lightning, electrical discharge accompanied by thunder, commonly occurring during a thunderstorm. The discharge may take place between one part of a cloud and another part (intracloud), between one cloud and another (intercloud), between a cloud and the earth, or earth and cloud; more rarely observed is the electrical discharge sometimes called "upward lightning," a superbolt between a cloud and the atmosphere tens of thousands of feet above the cloud. Lightning may appear as a jagged streak (forked lightning), as a vast flash in the sky (sheet lightning), or, rarely, as a brilliant ball (ball lightning). Illumination from lightning flashes occurring near the horizon, often with clear skies and the accompanying thunder too distant to be audible, is referred to as heat lightning. Charges are believed to accumulate in cloud regions as ice particles and droplets collide and transfer electric charges, with smaller, lighter ice particles and droplets carrying positive charges higher and heavier particles and droplets carrying negative charges lower. In a lightning strike on the ground, a negatively charged leader propagates from a negatively charged cloud region in a series of steps toward the ground; once it gets close to the ground a positively charged streamer rises to meet it. When the streamer meets the leader, an electrical discharge flows along the completed channel, creating the lighting flash. Long-lasting lightning flashes with lower current are more damaging to nature and humans than shorter flashes with higher currents. Lightning may also be produced in snowstorms or in ash clouds created by volcanic eruptions. Space probes have photographed lightning on Jupiter and recorded indications of it on Venus, Saturn, Uranus, and Neptune. Benjamin Franklin, in his kite experiment (1752), proved that lightning and electricity are identical. See also lightning rod.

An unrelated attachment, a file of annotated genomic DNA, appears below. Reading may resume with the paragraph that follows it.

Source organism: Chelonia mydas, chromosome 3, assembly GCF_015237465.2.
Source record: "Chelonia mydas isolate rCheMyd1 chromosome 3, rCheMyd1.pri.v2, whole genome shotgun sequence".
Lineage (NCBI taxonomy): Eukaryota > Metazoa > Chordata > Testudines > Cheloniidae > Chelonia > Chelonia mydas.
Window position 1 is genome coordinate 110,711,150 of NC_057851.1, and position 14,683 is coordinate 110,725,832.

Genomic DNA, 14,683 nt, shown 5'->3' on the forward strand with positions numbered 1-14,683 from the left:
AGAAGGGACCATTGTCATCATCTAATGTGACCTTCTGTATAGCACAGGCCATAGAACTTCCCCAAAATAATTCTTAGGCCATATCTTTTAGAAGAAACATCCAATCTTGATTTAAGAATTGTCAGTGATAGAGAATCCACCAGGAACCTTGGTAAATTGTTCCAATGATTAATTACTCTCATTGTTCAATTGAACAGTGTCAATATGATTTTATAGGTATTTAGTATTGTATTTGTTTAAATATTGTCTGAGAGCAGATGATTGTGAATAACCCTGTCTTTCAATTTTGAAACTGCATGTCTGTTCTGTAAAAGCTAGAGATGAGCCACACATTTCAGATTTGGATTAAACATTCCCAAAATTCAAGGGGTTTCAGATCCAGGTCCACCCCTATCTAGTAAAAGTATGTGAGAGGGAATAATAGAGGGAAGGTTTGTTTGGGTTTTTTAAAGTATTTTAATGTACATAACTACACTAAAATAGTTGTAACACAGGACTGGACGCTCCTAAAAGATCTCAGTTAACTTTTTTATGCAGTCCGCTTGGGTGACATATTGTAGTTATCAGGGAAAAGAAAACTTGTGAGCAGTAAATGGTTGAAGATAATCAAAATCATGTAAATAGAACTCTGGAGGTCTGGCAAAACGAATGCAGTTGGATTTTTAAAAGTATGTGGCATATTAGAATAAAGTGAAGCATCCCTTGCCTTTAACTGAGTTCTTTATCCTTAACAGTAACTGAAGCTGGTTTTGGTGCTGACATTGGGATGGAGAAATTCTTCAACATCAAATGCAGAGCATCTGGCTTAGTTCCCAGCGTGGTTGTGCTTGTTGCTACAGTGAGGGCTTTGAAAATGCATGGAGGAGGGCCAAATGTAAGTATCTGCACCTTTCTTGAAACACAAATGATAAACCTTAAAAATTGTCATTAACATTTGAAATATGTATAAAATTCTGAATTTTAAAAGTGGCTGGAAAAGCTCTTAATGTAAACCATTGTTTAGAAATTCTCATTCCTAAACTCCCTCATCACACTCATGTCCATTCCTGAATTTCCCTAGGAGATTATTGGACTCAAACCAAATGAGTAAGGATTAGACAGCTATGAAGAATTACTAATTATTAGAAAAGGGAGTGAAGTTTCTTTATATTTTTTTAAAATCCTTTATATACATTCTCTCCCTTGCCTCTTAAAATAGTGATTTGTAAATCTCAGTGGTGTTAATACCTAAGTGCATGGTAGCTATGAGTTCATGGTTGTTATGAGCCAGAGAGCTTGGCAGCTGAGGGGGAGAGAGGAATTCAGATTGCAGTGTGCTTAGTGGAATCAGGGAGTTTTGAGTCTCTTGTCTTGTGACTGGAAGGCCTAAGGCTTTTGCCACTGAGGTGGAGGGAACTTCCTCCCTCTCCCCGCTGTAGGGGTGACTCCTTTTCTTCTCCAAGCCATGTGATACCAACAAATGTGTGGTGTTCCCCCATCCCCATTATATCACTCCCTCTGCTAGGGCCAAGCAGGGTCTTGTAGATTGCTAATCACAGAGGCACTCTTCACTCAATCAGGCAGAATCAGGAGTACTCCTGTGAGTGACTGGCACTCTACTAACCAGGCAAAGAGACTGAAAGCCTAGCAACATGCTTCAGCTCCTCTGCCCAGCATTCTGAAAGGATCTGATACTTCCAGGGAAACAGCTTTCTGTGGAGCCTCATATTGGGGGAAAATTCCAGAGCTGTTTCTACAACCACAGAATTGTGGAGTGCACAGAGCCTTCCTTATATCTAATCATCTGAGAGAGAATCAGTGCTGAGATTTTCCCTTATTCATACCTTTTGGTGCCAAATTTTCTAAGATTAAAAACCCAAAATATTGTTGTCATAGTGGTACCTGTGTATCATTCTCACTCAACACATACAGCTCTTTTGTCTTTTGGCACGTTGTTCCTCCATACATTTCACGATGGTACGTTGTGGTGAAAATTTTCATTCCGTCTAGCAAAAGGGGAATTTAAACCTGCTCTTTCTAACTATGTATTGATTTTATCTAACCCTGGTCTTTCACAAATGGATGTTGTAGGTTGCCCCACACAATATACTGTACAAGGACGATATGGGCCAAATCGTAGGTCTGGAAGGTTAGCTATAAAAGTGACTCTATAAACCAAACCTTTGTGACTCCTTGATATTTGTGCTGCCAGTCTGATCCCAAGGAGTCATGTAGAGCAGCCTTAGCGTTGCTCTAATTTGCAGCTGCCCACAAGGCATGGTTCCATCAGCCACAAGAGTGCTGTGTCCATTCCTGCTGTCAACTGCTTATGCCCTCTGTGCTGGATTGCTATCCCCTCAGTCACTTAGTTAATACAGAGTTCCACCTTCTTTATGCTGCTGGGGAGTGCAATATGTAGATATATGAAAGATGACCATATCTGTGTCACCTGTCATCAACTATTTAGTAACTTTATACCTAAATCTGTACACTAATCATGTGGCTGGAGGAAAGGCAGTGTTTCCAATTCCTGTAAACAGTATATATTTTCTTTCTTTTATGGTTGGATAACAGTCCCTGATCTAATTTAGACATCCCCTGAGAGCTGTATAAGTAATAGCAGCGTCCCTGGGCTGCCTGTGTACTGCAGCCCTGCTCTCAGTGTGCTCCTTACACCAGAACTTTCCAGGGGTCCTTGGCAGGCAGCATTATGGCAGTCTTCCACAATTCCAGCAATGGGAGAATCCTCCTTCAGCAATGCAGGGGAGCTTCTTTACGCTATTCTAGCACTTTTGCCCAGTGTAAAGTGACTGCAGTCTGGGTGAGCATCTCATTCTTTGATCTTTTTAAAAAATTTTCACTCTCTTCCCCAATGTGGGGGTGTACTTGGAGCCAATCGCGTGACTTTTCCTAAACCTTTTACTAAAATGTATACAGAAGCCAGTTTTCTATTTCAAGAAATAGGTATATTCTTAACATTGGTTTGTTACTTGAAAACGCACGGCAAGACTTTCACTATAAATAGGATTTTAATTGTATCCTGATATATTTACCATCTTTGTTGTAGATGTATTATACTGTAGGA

The Columbia Electronic Encyclopedia, 6th ed. Copyright © 2012, Columbia University Press. All rights reserved.
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